They are both great guides that will get you started on your machine! But my best advice is to just start playing around with paper to make cards. Card stock is much cheaper than vinyl and ruining some sheets of paper while you’re learning is no big deal! Then, once you get the hang of the software and the machine, start working with vinyl.
Also, you can sign up for my Silhouette Library and emails – I’ll send you one email a week with tips, tricks, advice, and project inspiration! You can do that here –> http://www.unoriginalmom.com/SilhouetteLibraryForm
Hope that helps! Enjoy your Silhouette – you’ll love it!
You make it sound so doable. Thank you for sharing your reasons. I’ve been wanting to buy a Silhouette and was wondering if you still feel the same way about using the Portrait in 2017? If not, what are you using and/or what do you recommend now? Thanks!
Hi Melissa! I do still feel the same way about the Portrait…actually more so since they came out with the Portrait 2! I *just* upgraded to a Cameo this past summer, and while it is definitely nice to have the extra cutting space I find that I don’t actually use the full 12″ width that often. So if space and/or budget is a concern, I still wholeheartedly recommend the Portrait!
I have a question about software. I see bundles that come with software key cards and some that come with software cds. Do these work the same and Do you have to have the software for it to be used or is it mainly used for self made cute designs?
Hi Kate, I think you’re asking two questions…first, the software you need to run the machine is called Silhouette Studio. It’s a free software so you can download it from Silhouette’s website even if you don’t own the machine. All machines typically come with the software loaded on a disc but you can always download it from the website too. Sometimes machines also come with a card that has credit to the Silhouette Design Store – that’s where you can purchase designs and fonts to use in Silhouette Studio with your machine. You can definitely create your own designs or find free cut files online too (I have a bunch in my library!), without paying for designs. But it is nice to have the credit to the design store to buy more intricate/specialty designs when you need them. You may also be seeing that some machine bundles come with a key card for an upgrade to the Designer Edition of Silhouette Studio – it has a few more design capabilities and tools than the free version of Silhouette Studio. I hope that makes sense and answers your questions!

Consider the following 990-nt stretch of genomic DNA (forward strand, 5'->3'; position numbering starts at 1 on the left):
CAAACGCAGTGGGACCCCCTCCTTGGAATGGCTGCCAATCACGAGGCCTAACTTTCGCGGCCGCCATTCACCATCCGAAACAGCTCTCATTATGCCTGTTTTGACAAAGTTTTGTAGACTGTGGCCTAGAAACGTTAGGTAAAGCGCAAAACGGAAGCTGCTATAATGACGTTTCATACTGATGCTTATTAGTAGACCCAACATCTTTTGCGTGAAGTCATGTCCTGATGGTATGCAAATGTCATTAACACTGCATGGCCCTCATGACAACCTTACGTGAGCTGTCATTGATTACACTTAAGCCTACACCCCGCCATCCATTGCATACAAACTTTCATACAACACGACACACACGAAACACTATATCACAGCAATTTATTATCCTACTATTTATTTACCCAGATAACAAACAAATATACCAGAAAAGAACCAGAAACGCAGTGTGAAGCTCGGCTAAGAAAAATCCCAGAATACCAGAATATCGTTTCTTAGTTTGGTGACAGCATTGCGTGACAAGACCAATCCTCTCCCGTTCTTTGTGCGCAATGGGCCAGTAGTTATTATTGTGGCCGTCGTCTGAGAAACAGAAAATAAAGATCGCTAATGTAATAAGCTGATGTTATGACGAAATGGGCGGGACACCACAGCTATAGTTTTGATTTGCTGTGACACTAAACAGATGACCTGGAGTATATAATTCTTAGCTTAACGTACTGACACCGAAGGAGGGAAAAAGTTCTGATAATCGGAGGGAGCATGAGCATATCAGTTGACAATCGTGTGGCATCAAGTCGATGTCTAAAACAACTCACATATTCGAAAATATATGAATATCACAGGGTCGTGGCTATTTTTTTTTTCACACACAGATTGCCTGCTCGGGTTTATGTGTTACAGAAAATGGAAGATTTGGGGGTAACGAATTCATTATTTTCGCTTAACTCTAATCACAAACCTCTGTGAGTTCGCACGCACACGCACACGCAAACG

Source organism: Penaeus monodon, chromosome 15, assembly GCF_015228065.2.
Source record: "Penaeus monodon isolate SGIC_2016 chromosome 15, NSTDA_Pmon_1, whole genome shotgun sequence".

Hi Meredith,I’m Fatma from Indonesia. Thank you for your review on Shillouette. I’m starting my craft business recently, just thinking to invest a machine which still can’t decide potrait or cameo .. is potrait can cut something up to 10 feet long or more than 50 cm? Thank u
Hi Fatma, yes the Portrait can cut a roll of vinyl up to 10 feet long. Any other type of material would need to be secured to a mat, so then you’d be limited to the mat size (8×12 inches). Hope that helps!
Thanks for your review. I also didn’t know what to buy and after research got the Portrait. I’ve been really happy with it. Wow, it is a real learning curve for a old lady. I use it for cake toppers from glitter cardstock. I tried to cut a stencil and it wouldn’t cut through it. I only have the blade that came with it. Should I get a different one?
I’m looking at getting a silhouette and you’ve totally talked me into a portrait over a cameo. My only question is – where do you get rolls of vinyl that are 8″ wide instead of 12″? Do you just cut down the 12″ rolls?
Yeah that can be a tricky thing…Silhouette America does sell rolls of regular vinyl and HTV in both 12″ widths and 9″ widths, so if you need a roll, the 9″ is the way to go (even though a Portrait can only cut 8″ wide it can still feed a 9″ width…in fact that’s better to have more of a margin for the rollers). My two other go-tos for vinyl are Expressions Vinyl for adhesive vinyl and Happy Crafters for HTV, but neither of them sell the 9″ widths. I usually ended up buying sheets rather than rolls and cutting them down.
Nevermind! I’m finding them now on Amazon, they’re just 9″ rolls, not 8″ rolls :)
Oh good! I haven’t done much vinyl shopping on Amazon so I didn’t realize they had 9″ rolls.
Hi! I know this article was a couple of years ago but are you still using the Portrait? If so, any new pros/cons? Thank you!
I upgraded to the Cameo last summer…but all my reasons for choosing the Portrait still hold true! I love the Cameo, but if you’re looking for a smaller machine and/or a lower price point I still wholeheartedly recommend the Portrait.